Hummel figurines are porcelain figurines that are modelled after drawings by Sister Maria Innocentia Hummel.
History & Description
Sister Maria Innocentia was a Bavarian nun who spent most of her free time completing pastoral pictures of children. These drawings caught the attention of Franz Goebel, porcelain maker and owner of W. Goebel Porzellanfabrik, who believed that they would be ideal for a new line of figurines. Having acquired the rights to her drawings, Goebel produced the first line of figurines in 1935.
The figurines proved exceptionally popular, particularly following the end of World War II, when they were sent home as gifts from American soldiers stationed in West Germany.
Hummel figurines continued to be produced by Franz Goebel’s company until 2008 when the line was acquired by Manufaktur Rödental.
Guide for collectors
They have been highly popular collectible items since they were first manufactured in 1935. There are over 1,000 different models and many can sell for thousands of dollars at auction.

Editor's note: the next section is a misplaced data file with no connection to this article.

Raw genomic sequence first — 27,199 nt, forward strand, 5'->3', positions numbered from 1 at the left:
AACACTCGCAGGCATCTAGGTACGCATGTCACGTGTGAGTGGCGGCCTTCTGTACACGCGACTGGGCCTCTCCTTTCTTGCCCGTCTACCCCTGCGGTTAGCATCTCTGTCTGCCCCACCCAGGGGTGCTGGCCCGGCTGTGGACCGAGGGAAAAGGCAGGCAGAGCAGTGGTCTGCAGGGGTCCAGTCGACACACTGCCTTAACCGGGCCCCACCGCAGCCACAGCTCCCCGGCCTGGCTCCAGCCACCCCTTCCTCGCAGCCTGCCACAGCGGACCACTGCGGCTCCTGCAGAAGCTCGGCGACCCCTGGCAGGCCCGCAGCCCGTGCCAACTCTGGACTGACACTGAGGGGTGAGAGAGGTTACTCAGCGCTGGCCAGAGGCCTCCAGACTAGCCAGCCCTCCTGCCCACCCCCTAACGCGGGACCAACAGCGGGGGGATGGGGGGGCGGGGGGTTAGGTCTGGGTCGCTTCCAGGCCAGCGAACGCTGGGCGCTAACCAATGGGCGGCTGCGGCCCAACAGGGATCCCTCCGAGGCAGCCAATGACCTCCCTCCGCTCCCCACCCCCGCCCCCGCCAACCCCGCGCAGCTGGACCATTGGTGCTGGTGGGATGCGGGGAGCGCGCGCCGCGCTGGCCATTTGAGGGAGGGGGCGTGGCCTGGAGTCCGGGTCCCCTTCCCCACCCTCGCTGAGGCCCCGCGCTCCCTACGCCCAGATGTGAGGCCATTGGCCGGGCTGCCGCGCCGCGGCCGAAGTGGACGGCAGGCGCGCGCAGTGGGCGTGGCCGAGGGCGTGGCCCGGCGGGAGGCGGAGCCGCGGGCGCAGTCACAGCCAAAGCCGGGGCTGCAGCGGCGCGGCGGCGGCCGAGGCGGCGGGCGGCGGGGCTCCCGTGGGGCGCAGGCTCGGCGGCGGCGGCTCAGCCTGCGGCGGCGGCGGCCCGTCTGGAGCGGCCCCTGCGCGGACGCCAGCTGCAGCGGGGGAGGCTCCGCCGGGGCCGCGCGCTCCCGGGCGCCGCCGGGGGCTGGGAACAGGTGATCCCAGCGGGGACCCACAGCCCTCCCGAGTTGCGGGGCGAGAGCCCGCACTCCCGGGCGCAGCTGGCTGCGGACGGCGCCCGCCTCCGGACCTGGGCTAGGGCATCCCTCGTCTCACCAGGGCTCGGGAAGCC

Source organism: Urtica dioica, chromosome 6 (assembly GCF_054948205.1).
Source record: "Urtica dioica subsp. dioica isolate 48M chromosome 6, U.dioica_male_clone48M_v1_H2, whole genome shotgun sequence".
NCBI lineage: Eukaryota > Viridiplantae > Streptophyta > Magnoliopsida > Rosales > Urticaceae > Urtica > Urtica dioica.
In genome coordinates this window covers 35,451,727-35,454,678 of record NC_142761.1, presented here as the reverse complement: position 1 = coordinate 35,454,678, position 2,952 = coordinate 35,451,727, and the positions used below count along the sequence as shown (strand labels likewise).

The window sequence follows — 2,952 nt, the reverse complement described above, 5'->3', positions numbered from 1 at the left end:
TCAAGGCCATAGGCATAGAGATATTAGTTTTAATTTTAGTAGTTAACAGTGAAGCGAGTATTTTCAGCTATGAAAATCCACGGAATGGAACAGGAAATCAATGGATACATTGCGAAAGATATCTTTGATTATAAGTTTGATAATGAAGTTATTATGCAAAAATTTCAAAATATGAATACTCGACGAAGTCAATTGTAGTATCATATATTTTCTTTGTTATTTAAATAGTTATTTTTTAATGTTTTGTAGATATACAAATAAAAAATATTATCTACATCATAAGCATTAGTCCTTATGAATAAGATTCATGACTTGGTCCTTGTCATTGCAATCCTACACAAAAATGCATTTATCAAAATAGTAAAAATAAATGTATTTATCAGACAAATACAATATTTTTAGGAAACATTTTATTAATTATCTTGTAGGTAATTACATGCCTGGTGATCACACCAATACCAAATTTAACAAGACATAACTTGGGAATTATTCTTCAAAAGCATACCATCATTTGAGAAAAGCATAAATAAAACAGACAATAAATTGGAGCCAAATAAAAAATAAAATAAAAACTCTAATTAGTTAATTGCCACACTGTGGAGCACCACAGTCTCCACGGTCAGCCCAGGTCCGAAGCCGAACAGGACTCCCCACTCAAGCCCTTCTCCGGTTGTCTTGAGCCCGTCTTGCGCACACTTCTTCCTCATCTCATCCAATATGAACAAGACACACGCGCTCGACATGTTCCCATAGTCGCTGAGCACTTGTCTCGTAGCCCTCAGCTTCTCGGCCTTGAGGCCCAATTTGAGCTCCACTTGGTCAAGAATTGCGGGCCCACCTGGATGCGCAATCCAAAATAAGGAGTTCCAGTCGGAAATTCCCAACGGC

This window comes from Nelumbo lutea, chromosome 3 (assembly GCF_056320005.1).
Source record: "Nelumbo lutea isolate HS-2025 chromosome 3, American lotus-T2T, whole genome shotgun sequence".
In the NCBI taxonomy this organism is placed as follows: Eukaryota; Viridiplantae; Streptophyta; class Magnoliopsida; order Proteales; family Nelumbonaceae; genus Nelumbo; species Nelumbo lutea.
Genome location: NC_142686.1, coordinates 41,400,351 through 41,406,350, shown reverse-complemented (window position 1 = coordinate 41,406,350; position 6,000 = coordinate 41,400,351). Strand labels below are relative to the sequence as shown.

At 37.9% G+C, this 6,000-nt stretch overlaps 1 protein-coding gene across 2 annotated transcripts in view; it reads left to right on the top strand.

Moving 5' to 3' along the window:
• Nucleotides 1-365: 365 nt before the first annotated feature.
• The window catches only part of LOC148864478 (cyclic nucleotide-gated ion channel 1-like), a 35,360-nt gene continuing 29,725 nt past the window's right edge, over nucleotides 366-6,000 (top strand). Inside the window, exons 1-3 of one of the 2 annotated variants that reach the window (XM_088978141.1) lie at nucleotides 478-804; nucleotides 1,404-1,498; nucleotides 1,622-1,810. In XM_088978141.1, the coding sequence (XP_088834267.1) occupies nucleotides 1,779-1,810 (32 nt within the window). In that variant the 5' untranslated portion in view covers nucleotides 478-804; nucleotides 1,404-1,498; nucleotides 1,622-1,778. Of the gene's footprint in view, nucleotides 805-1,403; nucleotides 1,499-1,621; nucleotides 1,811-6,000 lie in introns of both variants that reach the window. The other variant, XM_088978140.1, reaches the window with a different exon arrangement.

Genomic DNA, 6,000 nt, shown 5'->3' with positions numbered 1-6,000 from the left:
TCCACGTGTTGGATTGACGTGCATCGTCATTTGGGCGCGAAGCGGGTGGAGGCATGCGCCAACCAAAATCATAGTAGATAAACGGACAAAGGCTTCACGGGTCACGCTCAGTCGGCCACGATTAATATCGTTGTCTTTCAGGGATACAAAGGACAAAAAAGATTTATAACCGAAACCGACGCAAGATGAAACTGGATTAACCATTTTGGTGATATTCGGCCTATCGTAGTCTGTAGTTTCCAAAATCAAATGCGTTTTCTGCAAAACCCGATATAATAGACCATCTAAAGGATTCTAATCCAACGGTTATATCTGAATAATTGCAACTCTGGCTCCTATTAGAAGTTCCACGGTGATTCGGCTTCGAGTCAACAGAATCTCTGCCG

Collectors should be aware that numerous companies have produced Hummel figurines. In order to determine if you have a genuine Goebel product, then you should look for the official Goebel trademark on the underside of the piece. Also, every authentic version should have a raised or incised signature from Sister I. M.H .on its base.
For more information, collectors should visit the official collectors’ club, founded in 1977.
Notable auction sales
On October 11th 2008 at Burns White Galleries in Tampa, Florida, a collection of 36 figurines, including 3 original 1935 editions, realised a price of $2,000.
On May 15th 2005 at Phoebus Auction Gallery in Hampton, Virginia, a large Adventure Bound figurine realised a price of $1,900.
On June 10th 2010 at Keystone State Auctioneers Inc. in South Williamsport, Pennsylvania, a Ring Around the Rosie figurine, circa 1957-1986, realised a price of $1,600.
On April 30th 2001 at O’Gallerie in Portland, Oregon, a Good Shepherd figurine realised a price of $1,200.